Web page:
Canada’s Defence Minister, Harjit Sajjan, is a real life war hero who spent a whole career running intelligence and secret spy operations. In this article, we tell you a little about the minister’s colourful past, and his present views about defence.

We don’t know if intelligence spies really live lives as colourful as those depicted in the James Bond movies and novels, but if a letter of appreciation that has come into the public domain recently from the commander of Canada’s Coalition task force in Agfhanistan is any indication, Canada’s new Defence Minister, Harjit Sajjan, is one real life specimen of the ultimate spy and war hero.

Recent pictures of Sajjan on the internet depict him in mean combat gear, but that is neither for PR nor to make a statement. It turns out that Sajjan was a real-life veteran of espionage and war.

Here are a few things that the letter proclaims about Sajjan that should make every Indian (Sardar or not) proud.

  • Sajjan was considered the single best Canadian intelligence asset in war theatre whose hard work, personal bravery and dogged determination undoubtedly saved a multitude of Coalition lives.
  • He provided the intelligence foundation for a military operation resulting in the kill or capture of 1500 Taliban members.
  • Not only did he display rare intelligence in his analysis of data, but he placed himself almost daily in situations of personal risk, often venturing into the mouth of the lion to collect information and to confirm his suspicions. His profound knowledge of the Taliban and the tribes of Afghanistan helped in his endeavours.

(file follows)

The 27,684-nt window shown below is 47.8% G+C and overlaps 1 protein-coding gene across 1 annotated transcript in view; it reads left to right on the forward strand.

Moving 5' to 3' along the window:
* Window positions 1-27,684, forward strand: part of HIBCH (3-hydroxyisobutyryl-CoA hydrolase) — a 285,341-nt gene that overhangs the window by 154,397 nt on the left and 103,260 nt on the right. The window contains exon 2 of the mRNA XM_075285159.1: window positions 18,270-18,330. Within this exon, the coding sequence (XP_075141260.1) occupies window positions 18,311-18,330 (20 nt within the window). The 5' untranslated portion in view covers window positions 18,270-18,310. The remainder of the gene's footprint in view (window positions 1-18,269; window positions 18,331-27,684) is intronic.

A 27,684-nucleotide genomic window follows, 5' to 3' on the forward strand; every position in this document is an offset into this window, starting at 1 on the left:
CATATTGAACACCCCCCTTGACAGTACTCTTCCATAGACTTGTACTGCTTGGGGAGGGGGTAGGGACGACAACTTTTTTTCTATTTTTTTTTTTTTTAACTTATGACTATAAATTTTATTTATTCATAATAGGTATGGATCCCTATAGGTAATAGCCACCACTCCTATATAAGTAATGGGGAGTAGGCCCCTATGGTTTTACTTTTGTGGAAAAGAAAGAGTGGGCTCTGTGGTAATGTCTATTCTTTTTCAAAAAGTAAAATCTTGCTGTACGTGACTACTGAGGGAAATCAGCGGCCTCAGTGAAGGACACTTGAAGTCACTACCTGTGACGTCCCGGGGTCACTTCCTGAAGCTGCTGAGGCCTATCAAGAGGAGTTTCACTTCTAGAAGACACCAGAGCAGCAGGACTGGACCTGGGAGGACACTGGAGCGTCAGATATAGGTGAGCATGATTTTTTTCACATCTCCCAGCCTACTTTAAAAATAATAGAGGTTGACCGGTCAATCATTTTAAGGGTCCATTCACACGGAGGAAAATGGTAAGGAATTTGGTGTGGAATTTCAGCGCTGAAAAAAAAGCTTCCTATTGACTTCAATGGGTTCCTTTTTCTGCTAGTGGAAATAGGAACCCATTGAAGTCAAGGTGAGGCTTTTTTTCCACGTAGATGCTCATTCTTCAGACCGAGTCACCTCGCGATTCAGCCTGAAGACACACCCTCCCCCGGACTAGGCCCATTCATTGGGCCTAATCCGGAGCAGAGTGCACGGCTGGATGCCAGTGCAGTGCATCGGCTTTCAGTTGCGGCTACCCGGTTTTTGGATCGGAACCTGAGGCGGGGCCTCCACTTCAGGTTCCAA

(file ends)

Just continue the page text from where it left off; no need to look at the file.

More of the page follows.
• He is rated as having single-handedly changed the nature of intelligence gathering and analysis in the war-torn country.
  • He had a unique ability to build relationships of trust with local populations, which he attributed to in part to Canadian military’s openness to turbans.
  • In 2014, he was awarded the Order of Military Merit, the second highest order administered by the Governer General-in-council.

In his new role as Defence Minister, Sajjan chose – in typical fashion of all intelligence officers – to downplay his achievements and maintain a low key. He said that the military of a country is a big team and individual achievements within the organisation are not possible without the support of the larger whole.

However, he did mention that while we all celebrate achievements in war, we must not forget that it must be used as the last resort. ‘Governments must ensure that they put troops at the risk of their lives only as a last resort, after knowing that all other alternatives have failed,’ he said. ‘We must always strive to find other methods to fulfil our objectives.’

Indeed, if one looks at the history of war, they can be seen as humanity’s failure to negotiate. Having such a balanced person at the helm of defence will do Canada a world of good. We wish Minister Sajjan all the best in his new avatar.

Divya Mangal

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